Bizarrely retitled in the UK from its far cannier moniker Dead Men Tell No Tales, Salazar’s Revenge, the fifth instalment in the rumbustious Disney franchise, (but first to be shot on Australian soil) proves there is some life left in the old seafaring series.
It all kicks off with a prologue featuring the familiar (if mangled) face from adventures past Will Turner (Orlando Bloom), who’s raised from the sea by estranged son Henry (Brenton Thwaites). Henry pledges to release his father from his underwater curse by embarking on a quest to locate the mystical, all-powerful Poseidon’s Trident.
However, this is side dressing to a story concerning Javier Bardem’s creepily anguished pirate-hunting antagonist Salazar and his furious reprisal against the prancing about predominantly inebriated anti-hero, (Depp phoning in the Sparrow spiel) that got away.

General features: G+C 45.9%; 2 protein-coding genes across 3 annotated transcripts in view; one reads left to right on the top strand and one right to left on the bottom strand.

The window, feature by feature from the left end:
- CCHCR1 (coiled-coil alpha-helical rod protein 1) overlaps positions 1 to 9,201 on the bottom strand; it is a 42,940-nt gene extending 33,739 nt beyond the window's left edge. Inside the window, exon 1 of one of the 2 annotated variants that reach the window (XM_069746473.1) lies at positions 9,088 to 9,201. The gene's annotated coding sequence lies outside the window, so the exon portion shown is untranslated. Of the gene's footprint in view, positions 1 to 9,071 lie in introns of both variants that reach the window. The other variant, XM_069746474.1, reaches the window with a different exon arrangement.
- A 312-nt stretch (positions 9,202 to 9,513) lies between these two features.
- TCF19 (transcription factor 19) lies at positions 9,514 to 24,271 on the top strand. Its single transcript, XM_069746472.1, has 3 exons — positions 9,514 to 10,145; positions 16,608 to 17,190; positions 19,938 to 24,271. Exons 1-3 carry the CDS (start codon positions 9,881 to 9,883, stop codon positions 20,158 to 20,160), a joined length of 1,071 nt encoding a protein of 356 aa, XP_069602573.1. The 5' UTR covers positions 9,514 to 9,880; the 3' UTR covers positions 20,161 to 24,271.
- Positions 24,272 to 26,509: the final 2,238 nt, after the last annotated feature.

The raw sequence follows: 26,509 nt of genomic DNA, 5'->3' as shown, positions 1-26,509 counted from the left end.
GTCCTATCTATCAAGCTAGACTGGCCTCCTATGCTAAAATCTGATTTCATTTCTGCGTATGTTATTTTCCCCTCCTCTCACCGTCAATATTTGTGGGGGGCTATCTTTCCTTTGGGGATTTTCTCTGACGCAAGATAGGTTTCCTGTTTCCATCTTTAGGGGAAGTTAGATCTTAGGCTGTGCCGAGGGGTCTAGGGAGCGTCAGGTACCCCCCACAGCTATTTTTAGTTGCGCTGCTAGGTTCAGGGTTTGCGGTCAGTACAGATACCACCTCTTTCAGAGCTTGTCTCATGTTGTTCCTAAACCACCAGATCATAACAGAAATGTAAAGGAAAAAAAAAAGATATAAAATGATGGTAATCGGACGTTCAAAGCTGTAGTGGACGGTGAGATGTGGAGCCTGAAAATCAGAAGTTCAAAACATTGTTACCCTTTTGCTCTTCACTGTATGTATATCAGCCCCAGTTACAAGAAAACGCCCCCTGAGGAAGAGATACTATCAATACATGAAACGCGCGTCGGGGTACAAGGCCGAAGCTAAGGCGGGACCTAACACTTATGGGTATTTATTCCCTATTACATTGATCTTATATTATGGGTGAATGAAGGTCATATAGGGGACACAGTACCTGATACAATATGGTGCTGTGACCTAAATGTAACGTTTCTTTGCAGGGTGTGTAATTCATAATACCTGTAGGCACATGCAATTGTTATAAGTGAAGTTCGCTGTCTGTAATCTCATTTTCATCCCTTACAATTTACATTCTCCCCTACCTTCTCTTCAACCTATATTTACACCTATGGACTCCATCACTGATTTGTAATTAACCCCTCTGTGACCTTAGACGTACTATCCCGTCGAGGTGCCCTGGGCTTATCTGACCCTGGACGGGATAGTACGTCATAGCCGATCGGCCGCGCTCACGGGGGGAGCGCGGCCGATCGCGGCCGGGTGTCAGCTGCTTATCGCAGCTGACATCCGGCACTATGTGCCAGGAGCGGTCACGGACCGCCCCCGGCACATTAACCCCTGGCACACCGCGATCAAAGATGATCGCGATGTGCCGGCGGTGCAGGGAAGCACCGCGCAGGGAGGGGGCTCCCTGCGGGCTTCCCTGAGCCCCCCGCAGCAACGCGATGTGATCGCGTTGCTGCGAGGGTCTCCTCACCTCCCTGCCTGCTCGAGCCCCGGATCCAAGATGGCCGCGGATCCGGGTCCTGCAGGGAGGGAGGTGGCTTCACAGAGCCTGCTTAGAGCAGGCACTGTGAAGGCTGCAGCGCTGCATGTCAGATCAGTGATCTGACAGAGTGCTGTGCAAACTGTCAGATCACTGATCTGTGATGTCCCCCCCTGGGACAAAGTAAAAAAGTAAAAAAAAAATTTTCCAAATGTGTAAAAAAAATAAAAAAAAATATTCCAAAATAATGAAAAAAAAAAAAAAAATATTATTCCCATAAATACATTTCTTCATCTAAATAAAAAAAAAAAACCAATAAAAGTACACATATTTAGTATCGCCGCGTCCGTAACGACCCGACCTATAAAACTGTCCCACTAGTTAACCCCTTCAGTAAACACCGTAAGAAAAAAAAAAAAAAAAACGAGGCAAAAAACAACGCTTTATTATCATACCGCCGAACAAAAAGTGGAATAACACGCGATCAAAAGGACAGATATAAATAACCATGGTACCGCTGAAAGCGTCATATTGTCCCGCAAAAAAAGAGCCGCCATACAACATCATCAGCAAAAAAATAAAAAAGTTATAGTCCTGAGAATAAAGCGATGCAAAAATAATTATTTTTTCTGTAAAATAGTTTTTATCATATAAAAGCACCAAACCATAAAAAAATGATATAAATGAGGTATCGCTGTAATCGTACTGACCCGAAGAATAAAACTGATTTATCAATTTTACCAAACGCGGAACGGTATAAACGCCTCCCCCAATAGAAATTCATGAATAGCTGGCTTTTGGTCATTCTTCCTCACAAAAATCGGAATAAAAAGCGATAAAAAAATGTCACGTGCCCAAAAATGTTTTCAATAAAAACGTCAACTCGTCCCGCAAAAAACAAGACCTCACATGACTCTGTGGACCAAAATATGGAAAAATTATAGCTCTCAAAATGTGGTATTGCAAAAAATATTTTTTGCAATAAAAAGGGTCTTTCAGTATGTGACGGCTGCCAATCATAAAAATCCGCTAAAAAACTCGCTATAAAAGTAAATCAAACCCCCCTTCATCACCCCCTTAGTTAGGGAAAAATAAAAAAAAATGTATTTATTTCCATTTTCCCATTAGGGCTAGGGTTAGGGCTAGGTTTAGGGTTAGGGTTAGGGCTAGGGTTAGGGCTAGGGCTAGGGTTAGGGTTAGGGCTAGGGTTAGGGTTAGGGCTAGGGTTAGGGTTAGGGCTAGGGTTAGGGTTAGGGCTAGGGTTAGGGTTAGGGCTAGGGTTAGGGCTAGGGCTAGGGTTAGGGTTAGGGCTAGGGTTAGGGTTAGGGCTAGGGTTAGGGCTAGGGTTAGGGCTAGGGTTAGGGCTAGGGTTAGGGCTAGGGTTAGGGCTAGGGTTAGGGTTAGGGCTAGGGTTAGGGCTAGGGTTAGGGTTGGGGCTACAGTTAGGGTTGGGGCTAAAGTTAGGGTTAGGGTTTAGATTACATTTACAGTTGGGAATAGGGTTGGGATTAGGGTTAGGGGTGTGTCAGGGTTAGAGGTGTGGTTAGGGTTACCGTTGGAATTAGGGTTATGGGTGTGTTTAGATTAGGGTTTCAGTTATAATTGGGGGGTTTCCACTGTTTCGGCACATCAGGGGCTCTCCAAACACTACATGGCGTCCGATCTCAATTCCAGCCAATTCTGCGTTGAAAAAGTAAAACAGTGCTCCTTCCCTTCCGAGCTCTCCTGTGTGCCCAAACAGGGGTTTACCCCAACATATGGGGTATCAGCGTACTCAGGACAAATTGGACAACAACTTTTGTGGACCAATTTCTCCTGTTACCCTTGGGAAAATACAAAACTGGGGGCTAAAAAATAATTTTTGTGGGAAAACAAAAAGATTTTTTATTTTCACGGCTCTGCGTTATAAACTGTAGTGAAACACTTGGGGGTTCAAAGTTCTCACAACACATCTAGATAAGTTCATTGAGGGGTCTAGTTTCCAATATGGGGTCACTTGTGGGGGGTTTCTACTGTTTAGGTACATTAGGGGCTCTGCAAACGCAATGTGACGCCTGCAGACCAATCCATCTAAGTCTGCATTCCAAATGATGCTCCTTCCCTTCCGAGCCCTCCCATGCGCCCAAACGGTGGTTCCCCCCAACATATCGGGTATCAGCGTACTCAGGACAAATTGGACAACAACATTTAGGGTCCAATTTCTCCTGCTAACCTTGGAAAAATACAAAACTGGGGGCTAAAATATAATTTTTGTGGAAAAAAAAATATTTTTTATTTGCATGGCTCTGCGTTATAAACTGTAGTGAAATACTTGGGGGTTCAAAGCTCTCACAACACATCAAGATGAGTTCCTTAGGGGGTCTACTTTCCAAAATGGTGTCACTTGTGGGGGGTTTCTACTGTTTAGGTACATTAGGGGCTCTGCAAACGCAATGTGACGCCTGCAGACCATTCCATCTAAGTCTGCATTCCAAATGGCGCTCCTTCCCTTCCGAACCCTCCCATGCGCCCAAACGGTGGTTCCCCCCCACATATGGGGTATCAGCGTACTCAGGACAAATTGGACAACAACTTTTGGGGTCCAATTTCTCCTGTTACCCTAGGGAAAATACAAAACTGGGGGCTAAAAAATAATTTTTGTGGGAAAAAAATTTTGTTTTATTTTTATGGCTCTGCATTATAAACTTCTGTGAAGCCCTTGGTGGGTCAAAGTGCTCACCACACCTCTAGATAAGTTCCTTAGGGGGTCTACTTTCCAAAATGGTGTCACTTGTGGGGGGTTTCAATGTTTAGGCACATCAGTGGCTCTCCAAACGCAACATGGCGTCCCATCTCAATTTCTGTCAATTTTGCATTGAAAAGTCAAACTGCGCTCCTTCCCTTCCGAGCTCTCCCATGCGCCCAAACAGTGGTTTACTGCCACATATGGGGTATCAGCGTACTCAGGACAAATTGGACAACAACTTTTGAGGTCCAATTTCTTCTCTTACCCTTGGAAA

Throw old reliable Barbossa and newcomer Carina (Kaya Scodelario as the orphaned but shrewd astrologist) into the mix and you have more than enough to contend with on your captain’s plate.
To the credit of duo directors Joachim Ronning and Espen Sandberg (responsible for the equally sea bound Kon-Tiki) it all churns out efficiently enough, with enough crash, bang and impressively realised wallop to keep events chugging along briskly.
There’s a couple of brilliantly staged action set pieces that defiantly command attention – one of which involves a rip-roaring bank raid and the other fearsomely effective 3D sharks. Less effective is yet another confident but faintly freaky CGI de-aging actor experiment that is employed for an elongated flashback.
Unfortunately events sink beneath the surface for an outlandish deep-sea climax that feels overly CG-reliant and pedestrian, even if it’s capped off with a surprisingly touching denouement.
Salazar’s Revenge is agreeably the trimmest Pirates film to date and includes another amusing musician cameo, a surprising end reunion and a wait-for-it post credits sequence. Trouble is you’ll probably have amnesia akin to a Sparrow-inspired hangover tomorrow because you’re unlikely to remember much from this tall tale.